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Security researcher Andreas Lindh has disclosed the discovery of vulnerabilities in many 3G and 4G USB modems that leave targets vulnerable to cross-site request forgery (CSRF) attacks that could be used steal login credentials or commit fraud by running up victim’s phone bills.

Lindh says that the vulnerabilities could allow attackers to use fake websites designed to look like legitimate ones in order to capture usernames and passwords and send them via SMS back to the attacker, or send costly texts to premium rate numbers controlled by the attacker.

“I fairly quickly found a CSRF vulnerability that would allow me to make the modem send a text message to any number of my choosing, simply by having the user go to a website under my control,” Lindh said. “Unlike Wi-Fi routers, there is no login functionality for USB modems so I didn’t have to worry about bypassing authentication.”

Aside from SMS fraud that would benefit an attacker monetarily, the technique could be quite useful in spear-phishing attacks, according to one expert.

“It’s not hard to see how an attacker could turn this hack into a money-making scheme by having the modem send SMS messages to a premium rate number under their control,” Virus Bulletin’s Martijn Grooten said. “But it can also be used in a rather cunning spear-phishing attack, which would be especially useful given that these modems are mostly used by corporate customers.”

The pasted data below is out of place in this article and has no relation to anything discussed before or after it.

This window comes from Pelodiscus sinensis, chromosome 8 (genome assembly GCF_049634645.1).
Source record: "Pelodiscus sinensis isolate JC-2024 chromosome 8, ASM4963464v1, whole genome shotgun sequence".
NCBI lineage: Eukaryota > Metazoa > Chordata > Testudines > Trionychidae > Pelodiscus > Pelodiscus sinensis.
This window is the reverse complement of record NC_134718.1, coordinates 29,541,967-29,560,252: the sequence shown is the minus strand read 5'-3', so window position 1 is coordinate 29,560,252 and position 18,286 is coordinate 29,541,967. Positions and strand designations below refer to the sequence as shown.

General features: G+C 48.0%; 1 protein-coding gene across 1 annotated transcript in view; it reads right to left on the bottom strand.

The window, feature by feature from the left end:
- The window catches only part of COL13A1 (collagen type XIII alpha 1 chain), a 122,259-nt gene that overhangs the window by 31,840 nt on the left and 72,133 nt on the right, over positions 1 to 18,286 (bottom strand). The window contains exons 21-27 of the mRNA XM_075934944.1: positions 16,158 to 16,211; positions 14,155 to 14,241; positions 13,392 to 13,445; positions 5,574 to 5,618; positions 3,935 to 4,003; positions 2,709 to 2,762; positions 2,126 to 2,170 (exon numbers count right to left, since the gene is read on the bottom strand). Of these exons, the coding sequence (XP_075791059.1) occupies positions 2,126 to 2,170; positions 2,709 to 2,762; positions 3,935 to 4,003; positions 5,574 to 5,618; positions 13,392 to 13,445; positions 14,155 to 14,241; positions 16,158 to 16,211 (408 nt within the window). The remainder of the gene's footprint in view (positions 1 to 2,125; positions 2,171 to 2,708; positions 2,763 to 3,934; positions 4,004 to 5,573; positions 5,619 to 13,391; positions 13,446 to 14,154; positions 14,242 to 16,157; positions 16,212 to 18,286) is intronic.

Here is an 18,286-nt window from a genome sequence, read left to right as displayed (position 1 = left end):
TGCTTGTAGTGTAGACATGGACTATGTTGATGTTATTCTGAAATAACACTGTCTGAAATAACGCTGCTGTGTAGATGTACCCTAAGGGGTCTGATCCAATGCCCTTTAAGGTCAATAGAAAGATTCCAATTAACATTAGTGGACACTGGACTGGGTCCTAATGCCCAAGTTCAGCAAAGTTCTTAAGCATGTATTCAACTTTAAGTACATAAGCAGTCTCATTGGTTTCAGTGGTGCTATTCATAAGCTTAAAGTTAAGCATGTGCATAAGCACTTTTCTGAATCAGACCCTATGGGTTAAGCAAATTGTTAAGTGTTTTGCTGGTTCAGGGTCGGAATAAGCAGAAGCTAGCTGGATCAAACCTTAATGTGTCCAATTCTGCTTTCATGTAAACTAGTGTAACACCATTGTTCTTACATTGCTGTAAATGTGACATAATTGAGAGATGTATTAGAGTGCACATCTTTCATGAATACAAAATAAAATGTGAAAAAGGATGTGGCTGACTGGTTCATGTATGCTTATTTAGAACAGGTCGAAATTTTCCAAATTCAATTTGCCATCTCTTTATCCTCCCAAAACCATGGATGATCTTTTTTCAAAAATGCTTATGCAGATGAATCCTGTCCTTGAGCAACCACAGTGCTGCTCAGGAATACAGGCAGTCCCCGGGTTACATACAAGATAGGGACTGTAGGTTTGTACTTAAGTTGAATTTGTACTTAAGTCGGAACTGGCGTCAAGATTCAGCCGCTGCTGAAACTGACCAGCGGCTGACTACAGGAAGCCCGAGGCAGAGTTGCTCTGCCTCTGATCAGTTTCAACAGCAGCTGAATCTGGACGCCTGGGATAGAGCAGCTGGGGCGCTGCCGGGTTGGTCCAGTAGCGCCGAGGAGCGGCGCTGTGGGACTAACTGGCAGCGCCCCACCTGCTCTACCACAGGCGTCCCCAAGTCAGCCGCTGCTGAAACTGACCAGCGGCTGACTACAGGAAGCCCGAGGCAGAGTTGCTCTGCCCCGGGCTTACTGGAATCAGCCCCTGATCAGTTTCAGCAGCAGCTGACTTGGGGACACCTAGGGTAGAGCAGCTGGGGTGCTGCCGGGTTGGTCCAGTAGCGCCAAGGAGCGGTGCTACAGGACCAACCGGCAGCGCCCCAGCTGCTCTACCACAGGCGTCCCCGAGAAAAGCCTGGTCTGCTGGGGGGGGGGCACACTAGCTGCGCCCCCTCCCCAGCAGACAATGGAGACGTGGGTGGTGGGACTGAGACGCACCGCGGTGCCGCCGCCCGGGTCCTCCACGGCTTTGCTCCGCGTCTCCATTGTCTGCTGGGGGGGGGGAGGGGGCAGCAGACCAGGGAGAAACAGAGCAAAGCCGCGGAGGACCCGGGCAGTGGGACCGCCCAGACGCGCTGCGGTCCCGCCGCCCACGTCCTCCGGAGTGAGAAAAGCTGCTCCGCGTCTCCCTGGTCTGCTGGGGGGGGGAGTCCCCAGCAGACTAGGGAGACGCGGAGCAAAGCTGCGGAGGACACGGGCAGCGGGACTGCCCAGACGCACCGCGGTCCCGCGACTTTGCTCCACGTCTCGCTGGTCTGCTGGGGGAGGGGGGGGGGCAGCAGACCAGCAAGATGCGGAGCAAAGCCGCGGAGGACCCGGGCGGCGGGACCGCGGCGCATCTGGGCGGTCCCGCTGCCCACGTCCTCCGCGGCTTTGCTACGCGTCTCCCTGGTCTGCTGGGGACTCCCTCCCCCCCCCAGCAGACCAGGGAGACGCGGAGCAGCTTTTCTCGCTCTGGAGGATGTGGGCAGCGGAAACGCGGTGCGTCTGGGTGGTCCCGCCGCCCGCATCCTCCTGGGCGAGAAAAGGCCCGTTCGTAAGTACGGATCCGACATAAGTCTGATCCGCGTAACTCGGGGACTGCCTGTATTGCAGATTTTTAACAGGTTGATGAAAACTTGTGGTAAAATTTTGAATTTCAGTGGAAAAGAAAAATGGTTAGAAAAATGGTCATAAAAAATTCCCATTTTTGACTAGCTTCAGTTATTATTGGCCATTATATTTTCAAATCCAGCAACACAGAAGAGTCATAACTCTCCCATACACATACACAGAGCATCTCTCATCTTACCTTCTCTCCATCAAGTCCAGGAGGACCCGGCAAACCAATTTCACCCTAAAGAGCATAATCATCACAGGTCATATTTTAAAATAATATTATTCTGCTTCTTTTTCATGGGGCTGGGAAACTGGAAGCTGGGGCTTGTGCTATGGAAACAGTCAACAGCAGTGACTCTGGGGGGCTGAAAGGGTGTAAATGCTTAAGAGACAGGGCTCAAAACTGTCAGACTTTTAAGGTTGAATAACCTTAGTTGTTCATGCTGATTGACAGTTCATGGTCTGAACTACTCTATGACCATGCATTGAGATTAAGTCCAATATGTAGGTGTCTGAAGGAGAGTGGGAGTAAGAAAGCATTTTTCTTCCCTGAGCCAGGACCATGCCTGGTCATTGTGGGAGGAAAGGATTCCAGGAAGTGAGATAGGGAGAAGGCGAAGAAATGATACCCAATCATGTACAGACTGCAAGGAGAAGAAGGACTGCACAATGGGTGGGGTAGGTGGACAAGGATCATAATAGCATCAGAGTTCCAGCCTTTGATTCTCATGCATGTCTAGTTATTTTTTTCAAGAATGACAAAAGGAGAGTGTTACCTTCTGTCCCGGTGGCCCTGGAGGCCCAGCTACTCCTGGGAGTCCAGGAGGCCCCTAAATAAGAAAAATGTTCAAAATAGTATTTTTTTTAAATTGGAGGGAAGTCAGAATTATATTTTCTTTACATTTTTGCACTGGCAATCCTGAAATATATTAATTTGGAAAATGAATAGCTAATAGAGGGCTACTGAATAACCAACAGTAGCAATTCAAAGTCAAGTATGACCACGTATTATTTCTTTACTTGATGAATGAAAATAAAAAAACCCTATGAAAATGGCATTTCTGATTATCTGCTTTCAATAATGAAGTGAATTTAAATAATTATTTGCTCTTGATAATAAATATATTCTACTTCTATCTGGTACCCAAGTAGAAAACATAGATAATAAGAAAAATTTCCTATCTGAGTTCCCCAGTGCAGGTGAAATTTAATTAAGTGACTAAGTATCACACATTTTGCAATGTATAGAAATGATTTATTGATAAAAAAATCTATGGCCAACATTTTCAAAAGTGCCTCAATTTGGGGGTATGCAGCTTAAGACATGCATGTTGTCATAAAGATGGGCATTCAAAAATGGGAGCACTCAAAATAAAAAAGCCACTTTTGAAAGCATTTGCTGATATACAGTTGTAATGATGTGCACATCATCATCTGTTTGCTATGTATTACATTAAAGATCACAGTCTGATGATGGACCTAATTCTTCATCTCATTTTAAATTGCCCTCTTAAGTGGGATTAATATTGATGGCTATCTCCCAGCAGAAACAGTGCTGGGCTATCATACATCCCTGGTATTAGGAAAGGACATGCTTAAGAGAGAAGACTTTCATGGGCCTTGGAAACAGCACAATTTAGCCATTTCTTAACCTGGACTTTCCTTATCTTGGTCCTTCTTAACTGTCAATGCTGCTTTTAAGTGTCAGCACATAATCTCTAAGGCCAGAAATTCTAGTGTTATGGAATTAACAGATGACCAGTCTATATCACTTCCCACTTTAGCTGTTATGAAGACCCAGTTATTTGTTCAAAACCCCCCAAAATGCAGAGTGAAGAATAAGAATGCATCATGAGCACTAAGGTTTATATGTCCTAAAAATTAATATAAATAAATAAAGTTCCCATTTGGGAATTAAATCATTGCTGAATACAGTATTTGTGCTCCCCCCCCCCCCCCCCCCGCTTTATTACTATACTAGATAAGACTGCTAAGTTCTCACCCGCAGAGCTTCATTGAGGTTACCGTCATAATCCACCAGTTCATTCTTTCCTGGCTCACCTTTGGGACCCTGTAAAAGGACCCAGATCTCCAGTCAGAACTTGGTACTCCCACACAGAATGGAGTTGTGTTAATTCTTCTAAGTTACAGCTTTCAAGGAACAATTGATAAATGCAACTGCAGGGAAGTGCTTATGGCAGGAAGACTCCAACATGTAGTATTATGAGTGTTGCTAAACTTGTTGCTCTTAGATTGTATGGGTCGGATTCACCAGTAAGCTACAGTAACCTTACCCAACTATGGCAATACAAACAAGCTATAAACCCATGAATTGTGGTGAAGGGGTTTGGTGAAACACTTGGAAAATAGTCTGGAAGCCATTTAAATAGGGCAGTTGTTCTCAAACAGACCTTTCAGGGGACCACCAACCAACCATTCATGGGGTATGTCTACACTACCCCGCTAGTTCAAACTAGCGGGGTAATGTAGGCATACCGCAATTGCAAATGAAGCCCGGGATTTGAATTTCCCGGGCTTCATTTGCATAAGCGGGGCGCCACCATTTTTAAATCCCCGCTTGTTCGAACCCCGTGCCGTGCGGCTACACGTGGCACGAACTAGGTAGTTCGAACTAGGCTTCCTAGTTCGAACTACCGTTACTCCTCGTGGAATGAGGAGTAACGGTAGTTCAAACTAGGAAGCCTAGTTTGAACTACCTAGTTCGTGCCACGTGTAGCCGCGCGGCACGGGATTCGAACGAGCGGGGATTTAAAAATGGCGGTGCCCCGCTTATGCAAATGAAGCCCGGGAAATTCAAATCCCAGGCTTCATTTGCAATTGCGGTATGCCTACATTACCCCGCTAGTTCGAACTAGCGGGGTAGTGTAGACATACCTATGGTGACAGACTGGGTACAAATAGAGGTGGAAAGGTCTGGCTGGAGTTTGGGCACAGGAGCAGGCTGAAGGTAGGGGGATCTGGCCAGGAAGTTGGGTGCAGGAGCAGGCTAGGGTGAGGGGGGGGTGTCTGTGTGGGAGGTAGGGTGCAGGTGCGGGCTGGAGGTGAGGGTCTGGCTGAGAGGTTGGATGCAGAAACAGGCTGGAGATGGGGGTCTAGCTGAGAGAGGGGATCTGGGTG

Oxford University’s David Rogers said the vulnerability is similar to the one in EE BrightBox routers recently disclosed by researcher Scott Helme, which would allow attackers remote access to the devices and exposed potentially sensitive information, such as an md5 hash of the device admin password ISP user credentials.

“Someone could grab someone else’s dongle and use it for free. We’ve heard a lot about backdoors in equipment as a result of the Snowden leaks but the main thing that’s going to affect people from this one is criminal. Fortunately the problem is easily fixed,” Rogers said.

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